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A Guide for Music Citation - Chicago/Turabian Style

This guide supports music students by providing examples and tips for Chicago/Turabian style citation. It covers all types of music sources, including texts, scores, and recordings.


You may not be able to find complete citation information for every website. Try to include as much of the following as you can:

  • Author(s)
  • Title of the page (in quotes)
  • Title or owner of the site
  • Access date
  • The date the site was last modified
  • URL

You will insert a date before the URL. That date should be (in order of preference): the website published date, the date the site was last modified, or the date you accessed the website.

To cite a recording you listened to on YouTube, see the Audio Recordings tab.


1. Debra Lacoste, Jan Koláček, and Kate Helsen, "Liberasti enim me apressura," Cantus: A Database for Latin Ecclesiastical Chant, accessed January 23, 2015,

2. John Corigliano, "Symphony No. 1 (1988)," John Corigliano, July 22, 2016,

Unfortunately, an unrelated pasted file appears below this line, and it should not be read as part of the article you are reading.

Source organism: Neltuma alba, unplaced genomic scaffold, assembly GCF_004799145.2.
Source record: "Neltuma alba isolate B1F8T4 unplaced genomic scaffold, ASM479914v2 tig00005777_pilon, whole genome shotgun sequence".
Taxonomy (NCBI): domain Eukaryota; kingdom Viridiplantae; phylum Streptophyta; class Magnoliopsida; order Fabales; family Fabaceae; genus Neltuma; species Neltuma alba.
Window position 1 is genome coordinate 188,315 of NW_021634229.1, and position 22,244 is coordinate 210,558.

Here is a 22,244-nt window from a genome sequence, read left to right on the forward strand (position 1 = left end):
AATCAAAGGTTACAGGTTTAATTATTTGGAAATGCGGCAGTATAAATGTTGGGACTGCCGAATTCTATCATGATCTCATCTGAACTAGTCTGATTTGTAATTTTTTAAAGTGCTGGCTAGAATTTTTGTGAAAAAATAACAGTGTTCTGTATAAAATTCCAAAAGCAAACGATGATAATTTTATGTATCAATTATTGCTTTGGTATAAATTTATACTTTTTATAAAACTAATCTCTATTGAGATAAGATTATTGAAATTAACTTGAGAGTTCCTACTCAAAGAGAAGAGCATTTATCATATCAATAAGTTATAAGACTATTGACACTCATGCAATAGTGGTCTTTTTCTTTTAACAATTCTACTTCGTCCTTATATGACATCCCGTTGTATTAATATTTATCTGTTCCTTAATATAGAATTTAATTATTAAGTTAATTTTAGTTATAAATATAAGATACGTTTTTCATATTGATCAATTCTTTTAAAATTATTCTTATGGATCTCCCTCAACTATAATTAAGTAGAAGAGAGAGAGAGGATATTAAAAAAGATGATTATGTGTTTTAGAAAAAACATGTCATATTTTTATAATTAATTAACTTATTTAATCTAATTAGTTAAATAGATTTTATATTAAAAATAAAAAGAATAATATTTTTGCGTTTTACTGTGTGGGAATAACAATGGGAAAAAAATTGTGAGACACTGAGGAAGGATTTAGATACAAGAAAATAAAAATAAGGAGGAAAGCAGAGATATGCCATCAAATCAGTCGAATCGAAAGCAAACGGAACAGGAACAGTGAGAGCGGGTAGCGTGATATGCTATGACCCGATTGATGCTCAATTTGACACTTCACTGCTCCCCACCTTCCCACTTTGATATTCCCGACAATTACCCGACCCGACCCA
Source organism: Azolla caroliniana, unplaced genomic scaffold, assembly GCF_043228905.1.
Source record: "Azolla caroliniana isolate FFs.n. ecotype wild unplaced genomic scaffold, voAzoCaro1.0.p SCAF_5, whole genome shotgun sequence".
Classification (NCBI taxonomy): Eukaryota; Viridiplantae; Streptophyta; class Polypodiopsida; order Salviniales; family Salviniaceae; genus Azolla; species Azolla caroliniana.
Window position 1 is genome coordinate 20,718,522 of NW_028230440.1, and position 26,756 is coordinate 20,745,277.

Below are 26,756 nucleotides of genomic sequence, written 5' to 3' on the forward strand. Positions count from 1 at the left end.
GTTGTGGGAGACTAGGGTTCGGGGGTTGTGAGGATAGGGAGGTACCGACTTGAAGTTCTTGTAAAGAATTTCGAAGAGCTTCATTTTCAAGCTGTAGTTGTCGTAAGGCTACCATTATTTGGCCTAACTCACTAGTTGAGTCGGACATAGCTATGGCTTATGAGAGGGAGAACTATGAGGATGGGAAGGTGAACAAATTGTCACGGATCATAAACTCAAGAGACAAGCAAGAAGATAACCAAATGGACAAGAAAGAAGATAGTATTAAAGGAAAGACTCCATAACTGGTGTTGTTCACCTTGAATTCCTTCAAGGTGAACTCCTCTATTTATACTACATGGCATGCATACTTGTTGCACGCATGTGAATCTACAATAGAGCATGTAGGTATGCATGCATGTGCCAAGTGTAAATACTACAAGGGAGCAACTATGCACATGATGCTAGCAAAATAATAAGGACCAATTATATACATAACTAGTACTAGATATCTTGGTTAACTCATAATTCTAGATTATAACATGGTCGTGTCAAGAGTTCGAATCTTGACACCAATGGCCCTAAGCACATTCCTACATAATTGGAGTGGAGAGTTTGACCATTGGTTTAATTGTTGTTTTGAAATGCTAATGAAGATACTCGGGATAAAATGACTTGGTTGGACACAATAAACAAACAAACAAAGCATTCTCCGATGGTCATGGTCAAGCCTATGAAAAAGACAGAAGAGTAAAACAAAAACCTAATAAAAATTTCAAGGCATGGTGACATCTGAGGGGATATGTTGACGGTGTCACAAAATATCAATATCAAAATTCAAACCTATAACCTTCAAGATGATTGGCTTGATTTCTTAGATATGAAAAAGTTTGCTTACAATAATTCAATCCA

Lacoste, Debra, Jan Koláček, and Kate Helsen. "Liberasti enim me apressura." Cantus: A Database for Latin Ecclesiastical Chant. Accessed January 23, 2015.

Corigliano, John. "Symphony No. 1 (1988)." John Corigliano. Accessed July 22, 2016.

  • You do not need to list websites in your bibliography unless they are critical to your argument and/or frequently cited.



1. Alex Ross, "Music As a Weapon," The Rest Is Noise (blog), June 27, 2016, accessed July 1, 2016,


Ross, Alex. "Music As a Weapon." The Rest Is Noise (blog). June 27, 2016. Accessed July 1, 2016.

  • If the title makes it clear that it is a blog, do not include (blog).
    • For example: The Collaborative Piano Blog